Even though there is no commitment on Gulf Power’s part to hire graduates, students and parents still line up to get in the Gulf Power Academy. Parents are interested because their students are not forced to make a decision about education following high school until they near graduation, even as they keep their employment options open. Parents and students also see the direct involvement of Gulf Power employees in the program and can sense the company’s “family” atmosphere.

A High Rate of Success

Gulf Power Academy students have an 88 percent success rate on the company’s pre-employment tests – higher than other applicants. That’s proof the program is a win-win for the company and the student.

The Academy helps Gulf Power raise awareness about utility careers and provides a direct pathway to a future workforce. So far, two classes have graduated and 14 graduates have been hired into entry-level positions in power generation, power delivery and customer service at Gulf Power Company. About half of the students have gone on to further their education and the remainder have entered the military or gained employment elsewhere.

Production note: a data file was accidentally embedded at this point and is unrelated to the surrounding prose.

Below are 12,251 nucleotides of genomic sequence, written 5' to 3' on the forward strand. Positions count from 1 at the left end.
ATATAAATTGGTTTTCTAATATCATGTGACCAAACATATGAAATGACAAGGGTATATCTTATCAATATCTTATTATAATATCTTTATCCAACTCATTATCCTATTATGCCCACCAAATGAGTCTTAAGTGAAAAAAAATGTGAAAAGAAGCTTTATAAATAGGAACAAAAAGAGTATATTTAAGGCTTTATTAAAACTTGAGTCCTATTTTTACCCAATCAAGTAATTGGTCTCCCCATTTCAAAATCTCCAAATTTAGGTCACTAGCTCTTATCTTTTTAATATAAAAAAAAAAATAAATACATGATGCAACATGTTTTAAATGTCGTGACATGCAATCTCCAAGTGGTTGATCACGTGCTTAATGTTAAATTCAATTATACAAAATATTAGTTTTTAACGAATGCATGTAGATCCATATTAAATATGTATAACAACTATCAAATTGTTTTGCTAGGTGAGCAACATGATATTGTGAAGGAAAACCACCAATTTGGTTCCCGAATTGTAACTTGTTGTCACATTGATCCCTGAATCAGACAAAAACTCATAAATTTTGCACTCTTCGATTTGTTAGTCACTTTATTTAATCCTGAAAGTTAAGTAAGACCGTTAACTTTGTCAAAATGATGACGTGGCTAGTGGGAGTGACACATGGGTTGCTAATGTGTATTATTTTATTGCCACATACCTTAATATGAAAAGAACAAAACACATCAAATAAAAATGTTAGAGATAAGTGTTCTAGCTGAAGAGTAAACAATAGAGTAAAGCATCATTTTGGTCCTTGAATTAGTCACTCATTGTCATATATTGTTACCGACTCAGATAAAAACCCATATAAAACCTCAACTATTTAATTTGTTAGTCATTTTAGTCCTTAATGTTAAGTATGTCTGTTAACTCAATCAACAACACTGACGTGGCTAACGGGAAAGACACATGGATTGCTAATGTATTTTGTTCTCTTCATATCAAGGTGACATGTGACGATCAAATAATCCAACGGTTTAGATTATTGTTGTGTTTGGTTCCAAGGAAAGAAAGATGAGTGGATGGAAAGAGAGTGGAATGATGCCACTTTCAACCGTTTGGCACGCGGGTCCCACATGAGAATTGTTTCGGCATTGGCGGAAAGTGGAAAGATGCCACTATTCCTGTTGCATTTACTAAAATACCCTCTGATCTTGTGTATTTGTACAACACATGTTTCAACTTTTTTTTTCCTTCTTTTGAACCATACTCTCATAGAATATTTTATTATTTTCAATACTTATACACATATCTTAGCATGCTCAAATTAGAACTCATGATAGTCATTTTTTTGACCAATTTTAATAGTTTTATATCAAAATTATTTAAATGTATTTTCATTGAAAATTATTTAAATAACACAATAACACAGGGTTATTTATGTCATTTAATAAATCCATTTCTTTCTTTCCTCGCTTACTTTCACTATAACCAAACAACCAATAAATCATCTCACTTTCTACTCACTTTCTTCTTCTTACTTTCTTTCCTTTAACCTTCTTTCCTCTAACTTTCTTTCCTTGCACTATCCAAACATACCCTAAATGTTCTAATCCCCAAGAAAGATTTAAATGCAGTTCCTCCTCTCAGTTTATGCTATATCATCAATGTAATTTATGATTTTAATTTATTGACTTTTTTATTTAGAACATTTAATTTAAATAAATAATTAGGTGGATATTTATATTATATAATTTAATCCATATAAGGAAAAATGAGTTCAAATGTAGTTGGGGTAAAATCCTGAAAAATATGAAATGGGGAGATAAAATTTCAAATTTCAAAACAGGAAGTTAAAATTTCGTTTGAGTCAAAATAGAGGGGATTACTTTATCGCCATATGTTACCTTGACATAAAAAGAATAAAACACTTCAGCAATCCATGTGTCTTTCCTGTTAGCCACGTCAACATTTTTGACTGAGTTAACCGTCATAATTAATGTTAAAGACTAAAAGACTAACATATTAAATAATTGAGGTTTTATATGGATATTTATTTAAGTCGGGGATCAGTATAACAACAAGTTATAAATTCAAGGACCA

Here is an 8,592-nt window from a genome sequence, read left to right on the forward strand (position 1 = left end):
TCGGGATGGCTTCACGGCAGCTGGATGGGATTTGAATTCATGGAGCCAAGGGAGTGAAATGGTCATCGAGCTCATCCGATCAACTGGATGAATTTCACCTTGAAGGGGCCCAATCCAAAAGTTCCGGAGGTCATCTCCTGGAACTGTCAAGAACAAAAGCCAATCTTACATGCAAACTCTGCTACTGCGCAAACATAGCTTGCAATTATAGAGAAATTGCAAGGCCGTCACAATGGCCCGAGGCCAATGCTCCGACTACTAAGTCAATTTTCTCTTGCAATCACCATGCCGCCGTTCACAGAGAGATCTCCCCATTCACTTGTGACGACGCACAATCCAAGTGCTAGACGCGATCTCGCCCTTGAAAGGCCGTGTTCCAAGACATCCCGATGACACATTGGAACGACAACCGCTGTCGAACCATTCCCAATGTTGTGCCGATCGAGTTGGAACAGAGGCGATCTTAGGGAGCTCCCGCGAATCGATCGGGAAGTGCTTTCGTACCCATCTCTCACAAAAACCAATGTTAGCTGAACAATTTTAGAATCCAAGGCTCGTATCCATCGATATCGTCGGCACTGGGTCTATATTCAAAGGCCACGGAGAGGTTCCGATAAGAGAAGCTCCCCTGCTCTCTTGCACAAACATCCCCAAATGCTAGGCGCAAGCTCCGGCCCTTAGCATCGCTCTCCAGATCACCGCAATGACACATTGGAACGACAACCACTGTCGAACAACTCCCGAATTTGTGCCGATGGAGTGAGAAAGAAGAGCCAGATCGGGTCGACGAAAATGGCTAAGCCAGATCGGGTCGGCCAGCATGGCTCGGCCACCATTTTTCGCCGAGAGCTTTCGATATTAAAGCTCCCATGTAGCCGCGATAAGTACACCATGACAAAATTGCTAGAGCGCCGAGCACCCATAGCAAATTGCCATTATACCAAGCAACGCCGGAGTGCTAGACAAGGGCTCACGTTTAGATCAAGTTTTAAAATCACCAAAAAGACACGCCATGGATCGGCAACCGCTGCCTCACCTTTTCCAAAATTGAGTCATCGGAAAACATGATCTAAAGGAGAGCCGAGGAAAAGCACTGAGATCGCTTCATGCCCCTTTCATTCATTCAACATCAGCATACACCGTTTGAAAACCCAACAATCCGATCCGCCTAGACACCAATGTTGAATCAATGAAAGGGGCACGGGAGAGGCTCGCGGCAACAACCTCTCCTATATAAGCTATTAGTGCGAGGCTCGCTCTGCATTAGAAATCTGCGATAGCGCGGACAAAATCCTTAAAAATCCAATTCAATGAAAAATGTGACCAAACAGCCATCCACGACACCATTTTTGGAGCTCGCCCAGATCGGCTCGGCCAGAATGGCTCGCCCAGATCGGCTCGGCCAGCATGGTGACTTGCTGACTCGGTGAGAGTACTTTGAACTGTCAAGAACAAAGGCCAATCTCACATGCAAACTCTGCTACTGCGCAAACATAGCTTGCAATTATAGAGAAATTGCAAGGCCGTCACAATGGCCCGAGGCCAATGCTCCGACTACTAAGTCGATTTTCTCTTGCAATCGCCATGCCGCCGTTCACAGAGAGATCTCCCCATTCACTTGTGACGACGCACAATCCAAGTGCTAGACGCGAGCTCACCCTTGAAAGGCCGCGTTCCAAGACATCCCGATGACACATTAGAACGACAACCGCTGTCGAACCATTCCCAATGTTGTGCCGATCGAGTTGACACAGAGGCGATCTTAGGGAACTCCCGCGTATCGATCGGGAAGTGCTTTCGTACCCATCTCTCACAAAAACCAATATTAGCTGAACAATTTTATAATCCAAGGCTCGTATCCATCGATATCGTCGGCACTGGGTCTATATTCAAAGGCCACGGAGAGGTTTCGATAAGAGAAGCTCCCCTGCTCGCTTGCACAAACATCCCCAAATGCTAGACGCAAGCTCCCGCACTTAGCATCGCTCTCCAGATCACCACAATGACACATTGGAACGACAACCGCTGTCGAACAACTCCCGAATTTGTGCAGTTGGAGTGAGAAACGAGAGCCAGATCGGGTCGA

Gulf Power is not stopping with just one successful program. The Gulf Power Academy model has been replicated in Laurel Hill, Fla., with both an electrical and a welding-based high school program. The company is also looking at a third opportunity in the Panama City, Fla., area. Sister companies within Southern Company will also replicate this program throughout the southeast.

On a national scale, through the Center for Energy Workforce Development (www.cewd.org), the energy industry is working together to identify model programs such as the Gulf Power Academy and replicate them throughout the country. No longer can utilities simply put a “We’re hiring” sign out and get qualified diverse applicants.

The industry must work together to tell the story of the growth of our industry and career opportunities and must actively pursue the younger generation to engage, educate and excite them about a career in the electric utility industry.